Wildlife Comes To Residential Areas As City Grows

By Jeremy Johnson
HENDERSONVILLE, TN–As urban progress continues to turn once empty fields and wooded areas into subdivisions, the animals that once lived there do not always leave when the landscape changes.

From birds building a nest in gutters to Whitetail Deer eating the garden, to Raccoons turning over garbage cans, wild animals can often become pests to their new neighbors.

“Nuisance wildlife is very common and it’s been that way for years,” said Ed Warr, Assistant Chief of the Tennessee Wildlife Resources Agency’s Wildlife Division.

Taking simple steps to remove the elements they need most to make an area their home can usually control problem wildlife, he said.  Warr said one of the most commonly seen problems is squirrels or Raccoons nesting in the attic of a home.

“Sometimes a city itself is a good habitat for raccoons. What they need is food, water and shelter, just like anything else. You’ve got to get rid of these ingredients,” Warr said.

Pet food should not be left out in the open and garbage should be kept secure in cans that cannot be easily tipped over or access by animals, the officer said.

“Just because it is pet food doesn’t stop a Raccoon or a skunk or a possum from feeding on it,” Warr said.

Attics and garages should be kept sealed so that animals like squirrels or Raccoons cannot crawl inside, he added. For those experiencing problems with nuisance animals, the TWRA can offer advice or refer individuals to a handler certified to remove wild animals when taking steps to prevent the animal from returning is not working.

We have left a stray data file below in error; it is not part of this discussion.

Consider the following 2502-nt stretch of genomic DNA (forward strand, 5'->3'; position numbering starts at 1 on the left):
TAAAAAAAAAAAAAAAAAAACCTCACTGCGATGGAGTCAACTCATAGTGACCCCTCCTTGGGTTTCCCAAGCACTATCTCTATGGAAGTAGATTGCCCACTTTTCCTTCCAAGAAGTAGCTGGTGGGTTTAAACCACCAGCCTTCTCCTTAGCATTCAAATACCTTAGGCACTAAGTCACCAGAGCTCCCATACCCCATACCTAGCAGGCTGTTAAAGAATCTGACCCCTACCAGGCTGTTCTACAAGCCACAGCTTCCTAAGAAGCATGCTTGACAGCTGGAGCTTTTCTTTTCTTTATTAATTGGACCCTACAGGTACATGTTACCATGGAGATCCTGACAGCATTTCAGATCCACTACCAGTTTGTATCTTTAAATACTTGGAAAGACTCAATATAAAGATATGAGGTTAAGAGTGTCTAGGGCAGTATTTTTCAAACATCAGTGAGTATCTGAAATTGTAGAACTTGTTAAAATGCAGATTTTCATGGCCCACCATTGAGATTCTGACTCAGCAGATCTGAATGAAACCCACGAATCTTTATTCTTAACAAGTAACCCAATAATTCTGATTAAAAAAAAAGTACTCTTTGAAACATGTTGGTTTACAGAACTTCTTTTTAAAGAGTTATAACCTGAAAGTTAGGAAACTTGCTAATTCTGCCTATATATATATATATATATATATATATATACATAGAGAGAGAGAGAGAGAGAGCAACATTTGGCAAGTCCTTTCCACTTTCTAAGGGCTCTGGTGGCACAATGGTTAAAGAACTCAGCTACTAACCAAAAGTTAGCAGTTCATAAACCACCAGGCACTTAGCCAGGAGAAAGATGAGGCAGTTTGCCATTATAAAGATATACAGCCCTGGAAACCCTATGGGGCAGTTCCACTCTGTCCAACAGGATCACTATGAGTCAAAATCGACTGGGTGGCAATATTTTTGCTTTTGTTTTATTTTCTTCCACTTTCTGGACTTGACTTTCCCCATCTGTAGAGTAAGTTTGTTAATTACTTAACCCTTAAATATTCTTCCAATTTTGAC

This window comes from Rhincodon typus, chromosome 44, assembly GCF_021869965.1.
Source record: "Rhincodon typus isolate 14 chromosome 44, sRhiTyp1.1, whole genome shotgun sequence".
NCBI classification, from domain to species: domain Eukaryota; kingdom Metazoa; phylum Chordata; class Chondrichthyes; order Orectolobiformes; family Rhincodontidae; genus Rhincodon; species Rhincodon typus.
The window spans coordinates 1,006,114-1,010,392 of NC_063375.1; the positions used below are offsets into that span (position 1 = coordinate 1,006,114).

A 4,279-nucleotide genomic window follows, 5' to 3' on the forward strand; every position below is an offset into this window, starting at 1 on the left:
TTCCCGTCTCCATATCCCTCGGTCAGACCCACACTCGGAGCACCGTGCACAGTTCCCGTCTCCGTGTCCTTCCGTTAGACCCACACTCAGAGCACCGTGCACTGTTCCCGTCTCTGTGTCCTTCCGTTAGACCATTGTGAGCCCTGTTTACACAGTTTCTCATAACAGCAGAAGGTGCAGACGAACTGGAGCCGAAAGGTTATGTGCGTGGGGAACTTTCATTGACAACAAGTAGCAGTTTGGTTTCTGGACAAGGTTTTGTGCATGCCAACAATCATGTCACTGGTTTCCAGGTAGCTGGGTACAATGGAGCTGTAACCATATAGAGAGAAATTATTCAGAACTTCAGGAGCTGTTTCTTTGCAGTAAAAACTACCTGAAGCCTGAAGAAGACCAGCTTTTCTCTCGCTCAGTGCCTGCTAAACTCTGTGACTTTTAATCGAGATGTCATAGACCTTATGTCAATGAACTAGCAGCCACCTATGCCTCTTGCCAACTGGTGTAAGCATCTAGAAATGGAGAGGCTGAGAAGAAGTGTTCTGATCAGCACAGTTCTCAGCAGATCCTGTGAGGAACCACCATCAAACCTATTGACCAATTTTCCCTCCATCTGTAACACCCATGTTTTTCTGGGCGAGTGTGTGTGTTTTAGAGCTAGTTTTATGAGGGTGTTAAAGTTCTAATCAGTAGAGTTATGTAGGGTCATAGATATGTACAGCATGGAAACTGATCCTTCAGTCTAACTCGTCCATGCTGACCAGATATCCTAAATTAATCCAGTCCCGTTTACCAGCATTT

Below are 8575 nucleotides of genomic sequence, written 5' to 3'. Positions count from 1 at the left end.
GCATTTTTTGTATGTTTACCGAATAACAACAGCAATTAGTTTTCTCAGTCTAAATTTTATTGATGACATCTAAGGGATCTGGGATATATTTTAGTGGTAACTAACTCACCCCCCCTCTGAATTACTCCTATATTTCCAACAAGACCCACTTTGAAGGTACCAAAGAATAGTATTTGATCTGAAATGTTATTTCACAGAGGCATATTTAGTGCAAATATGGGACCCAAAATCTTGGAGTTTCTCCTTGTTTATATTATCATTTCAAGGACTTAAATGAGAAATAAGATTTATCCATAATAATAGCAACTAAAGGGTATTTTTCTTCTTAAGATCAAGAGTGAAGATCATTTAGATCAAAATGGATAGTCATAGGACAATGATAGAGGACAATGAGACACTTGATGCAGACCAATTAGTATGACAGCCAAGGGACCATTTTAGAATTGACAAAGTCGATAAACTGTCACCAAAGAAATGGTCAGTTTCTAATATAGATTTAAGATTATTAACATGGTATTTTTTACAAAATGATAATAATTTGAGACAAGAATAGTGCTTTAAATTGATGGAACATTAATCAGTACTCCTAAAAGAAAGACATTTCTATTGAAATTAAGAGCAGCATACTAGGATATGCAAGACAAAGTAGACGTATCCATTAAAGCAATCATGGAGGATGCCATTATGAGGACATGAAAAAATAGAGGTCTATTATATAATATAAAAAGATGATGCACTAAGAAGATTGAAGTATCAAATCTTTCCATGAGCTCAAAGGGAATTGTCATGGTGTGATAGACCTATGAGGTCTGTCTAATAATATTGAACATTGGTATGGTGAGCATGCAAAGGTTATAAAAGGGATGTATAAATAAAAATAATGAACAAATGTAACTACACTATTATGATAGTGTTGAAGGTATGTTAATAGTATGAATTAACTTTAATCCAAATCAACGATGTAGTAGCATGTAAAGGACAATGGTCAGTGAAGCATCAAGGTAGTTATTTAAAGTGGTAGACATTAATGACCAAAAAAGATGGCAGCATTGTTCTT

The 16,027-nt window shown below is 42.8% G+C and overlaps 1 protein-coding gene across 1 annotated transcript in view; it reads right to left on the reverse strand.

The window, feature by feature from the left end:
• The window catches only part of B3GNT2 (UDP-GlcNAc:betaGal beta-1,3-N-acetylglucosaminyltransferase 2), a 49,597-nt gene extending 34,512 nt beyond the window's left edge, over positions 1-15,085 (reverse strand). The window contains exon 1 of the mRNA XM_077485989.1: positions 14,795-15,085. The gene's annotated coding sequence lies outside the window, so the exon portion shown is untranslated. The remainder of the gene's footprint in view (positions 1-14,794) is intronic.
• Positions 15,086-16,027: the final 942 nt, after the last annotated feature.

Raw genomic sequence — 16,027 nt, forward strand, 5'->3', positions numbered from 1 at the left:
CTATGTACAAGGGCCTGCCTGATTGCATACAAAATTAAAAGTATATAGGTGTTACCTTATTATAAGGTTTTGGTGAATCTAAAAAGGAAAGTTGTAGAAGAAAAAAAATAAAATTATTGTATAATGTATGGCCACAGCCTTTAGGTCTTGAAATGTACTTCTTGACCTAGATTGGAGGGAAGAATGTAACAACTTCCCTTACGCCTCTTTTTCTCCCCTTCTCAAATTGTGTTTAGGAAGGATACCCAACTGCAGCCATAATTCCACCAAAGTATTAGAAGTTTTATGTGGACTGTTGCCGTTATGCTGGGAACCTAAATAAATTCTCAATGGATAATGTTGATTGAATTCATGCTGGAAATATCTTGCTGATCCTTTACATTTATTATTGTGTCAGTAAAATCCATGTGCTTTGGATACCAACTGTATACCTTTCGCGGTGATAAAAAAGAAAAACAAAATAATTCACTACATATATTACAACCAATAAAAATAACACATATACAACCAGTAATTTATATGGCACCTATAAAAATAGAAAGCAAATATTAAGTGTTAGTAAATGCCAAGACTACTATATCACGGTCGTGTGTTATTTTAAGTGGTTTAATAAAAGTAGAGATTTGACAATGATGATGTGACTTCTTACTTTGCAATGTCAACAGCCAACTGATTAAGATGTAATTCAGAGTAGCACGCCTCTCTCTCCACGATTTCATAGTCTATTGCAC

“We’ve got people that are permitted to do that if you can’t handle it yourself,” Warr said, adding he does not recommend individuals attempting to remove wild animals from their property.

The Hendersonville Police Animal Control officers do not handle removal of non-domesticated animals such as deer and raccoons that are outside a citizen’s home, HPD Captain Terry Frizzell, who added the capture or management of such animals is usually turned over to the TWRA.

If the wildlife is inside a citizen’s home, animal control officers will come by and access the situation, but will typically turn the capture of the animal over to someone better equipped and trained to handling wild animals, the captain said.

The risk of wildlife in the Nashville area carrying rabies is very minimal, according to Warr who added the TWRA has not found any cases of rabies in raccoons or possums in the Nashville area in a long time. And while some cases of rabies have been found in skunks, he said there has been none discovered recently.

“If you’ve got household pets, you should get them vaccinated (for rabies) to keep your family safe,” Warr said.

A vaccinated pet will merely get sick and have to be quarantined for a few days if bitten by an animal infected with rabies, Warr said. A pet that is not vaccinated will have to be put down if rabies is suspected. — Hendersonville Star News